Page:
For the children involved, though, blanket notions of 'black culture' or the 'black community' bear little relation to fact. Shanti Wood, 26, is the child of an Indian mother and an African father. Her mother, who had married an Indian before Shanti was born, was rejected by her husband's family when she produced a part-African baby. So at 21 months Shanti was adopted by a white English teacher and her husband, a professor of civil engineering. She grew up in Derbyshire and Cheshire, and is now married and works in a nursery.

'I have my own sense of identity, which is made up of all the influences on my life. I don't see why, just because I am black, I should have to have a particular perspective. I have white friends, black friends and mixed-race friends, but the most racism I have encountered has been from black people, when I have been out with white friends in Manchester and black people have told me I should be stickingto my own. I don't regard myself as a screwed-up person at all. I am aware of my culture, yes, but I hardly have a homogeneous culture anyway.'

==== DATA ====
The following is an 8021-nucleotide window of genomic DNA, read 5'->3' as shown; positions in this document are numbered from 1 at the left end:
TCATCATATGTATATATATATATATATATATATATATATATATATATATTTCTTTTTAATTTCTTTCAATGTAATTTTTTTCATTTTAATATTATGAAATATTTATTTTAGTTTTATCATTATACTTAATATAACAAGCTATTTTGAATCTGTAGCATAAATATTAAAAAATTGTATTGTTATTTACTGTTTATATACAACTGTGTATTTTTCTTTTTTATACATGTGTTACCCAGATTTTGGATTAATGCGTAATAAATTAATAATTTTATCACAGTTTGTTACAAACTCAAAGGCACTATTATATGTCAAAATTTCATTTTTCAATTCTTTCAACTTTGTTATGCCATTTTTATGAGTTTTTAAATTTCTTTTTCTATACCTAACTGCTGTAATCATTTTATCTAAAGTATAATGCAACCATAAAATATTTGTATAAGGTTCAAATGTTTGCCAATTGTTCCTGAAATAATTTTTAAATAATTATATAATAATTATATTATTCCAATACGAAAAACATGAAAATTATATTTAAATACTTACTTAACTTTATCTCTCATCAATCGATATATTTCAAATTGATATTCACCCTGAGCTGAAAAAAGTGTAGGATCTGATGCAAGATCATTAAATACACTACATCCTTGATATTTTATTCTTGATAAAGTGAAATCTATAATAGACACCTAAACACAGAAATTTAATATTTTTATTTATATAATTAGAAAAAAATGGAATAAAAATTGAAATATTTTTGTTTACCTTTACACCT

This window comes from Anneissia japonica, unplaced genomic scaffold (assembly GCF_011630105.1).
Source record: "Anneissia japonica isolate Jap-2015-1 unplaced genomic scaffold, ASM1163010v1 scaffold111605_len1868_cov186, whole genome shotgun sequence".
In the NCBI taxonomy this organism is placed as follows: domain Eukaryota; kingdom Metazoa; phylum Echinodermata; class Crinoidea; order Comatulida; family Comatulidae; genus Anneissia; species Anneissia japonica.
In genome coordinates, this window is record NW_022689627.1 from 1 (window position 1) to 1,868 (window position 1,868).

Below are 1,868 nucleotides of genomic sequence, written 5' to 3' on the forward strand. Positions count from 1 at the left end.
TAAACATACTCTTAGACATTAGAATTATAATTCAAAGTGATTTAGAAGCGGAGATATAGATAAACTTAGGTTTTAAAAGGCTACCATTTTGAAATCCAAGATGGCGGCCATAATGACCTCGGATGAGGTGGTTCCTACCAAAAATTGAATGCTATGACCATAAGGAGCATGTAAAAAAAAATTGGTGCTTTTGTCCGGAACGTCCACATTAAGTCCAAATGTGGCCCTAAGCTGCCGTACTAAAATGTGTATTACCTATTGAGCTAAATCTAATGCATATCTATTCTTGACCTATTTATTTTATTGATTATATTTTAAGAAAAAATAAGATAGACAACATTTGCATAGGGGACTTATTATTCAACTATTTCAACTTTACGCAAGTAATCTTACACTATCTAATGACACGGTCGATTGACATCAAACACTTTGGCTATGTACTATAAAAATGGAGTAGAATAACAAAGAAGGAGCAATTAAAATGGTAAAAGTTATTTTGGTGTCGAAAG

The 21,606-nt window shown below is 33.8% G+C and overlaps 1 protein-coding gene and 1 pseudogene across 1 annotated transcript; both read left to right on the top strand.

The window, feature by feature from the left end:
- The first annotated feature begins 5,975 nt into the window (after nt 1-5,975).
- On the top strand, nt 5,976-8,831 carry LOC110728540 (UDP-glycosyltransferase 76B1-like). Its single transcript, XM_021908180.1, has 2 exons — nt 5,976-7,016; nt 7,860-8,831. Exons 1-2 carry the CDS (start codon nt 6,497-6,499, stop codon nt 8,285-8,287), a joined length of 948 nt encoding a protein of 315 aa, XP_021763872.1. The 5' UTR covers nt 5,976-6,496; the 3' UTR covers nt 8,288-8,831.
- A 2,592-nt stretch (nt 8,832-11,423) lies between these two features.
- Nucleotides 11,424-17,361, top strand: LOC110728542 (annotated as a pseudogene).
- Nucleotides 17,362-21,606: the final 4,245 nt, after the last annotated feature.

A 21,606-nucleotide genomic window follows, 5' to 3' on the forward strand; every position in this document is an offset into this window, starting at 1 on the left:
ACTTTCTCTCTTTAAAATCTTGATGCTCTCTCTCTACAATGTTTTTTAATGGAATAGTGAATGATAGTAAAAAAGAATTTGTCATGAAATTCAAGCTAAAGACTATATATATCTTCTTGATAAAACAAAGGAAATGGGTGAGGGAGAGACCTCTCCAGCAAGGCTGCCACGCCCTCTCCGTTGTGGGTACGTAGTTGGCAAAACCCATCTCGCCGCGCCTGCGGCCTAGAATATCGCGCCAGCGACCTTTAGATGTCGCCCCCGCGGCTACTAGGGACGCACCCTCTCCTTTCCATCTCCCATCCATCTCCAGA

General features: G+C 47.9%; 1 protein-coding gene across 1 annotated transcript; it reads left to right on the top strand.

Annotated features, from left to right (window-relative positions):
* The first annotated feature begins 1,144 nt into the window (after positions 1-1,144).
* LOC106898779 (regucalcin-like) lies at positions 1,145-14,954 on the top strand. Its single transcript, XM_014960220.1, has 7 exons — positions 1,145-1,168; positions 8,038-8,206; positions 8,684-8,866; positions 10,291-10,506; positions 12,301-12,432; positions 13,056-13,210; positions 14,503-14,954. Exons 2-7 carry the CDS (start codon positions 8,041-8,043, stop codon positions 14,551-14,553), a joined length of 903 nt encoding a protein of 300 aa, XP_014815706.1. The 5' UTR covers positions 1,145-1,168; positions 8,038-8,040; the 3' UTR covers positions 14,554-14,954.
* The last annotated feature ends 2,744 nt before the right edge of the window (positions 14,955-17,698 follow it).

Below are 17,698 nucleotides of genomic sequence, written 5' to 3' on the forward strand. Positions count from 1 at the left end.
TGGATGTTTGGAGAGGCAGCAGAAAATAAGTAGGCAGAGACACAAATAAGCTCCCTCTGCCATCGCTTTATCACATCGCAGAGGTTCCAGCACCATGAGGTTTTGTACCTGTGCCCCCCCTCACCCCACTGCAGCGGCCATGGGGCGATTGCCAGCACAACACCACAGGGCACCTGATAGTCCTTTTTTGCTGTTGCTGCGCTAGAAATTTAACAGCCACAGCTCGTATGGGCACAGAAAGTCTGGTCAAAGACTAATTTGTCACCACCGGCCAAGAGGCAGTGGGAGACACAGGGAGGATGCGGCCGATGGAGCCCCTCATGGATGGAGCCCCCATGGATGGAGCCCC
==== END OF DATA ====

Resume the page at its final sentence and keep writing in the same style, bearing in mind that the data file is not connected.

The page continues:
Current orthodoxy, as expressed in Practice Note 13, has it that even if a child with one black grandparent looks white, it should be treated as a mixed- race child. Adolescents who say they don't wish to live in a black family can be overruled, as can their parents. No one disputes that matching a child to a similar background is desirable, but the fact is that still not enough black families are coming forward, and too rigid a policy threatens to keep black children in care. 'I often think about what would have happened to me if I had stayed in the children's home,' says Martine. 'I would probably be working in Tesco's now. I would never have travelled. As it is, I was encouraged to do my homework, and go to college, and now I'm running a business.'

Inevitably, not all transracial adoptions are happy. Jonathan Eldridge (not his real name), a television executive married to a teacher, adopted a mixed-race boy when the child was 13 months old. 'We have always had very affectionate relations with Simon, but I think he has felt second-rate compared with his sisters, who were both academic and got to university easily. But the key determinant, I think, has been not race, but class. His mother was described by social workers as ESN, and Simon was a very slow baby - we think mainly because he hadn't been stimulated for the first year of his life.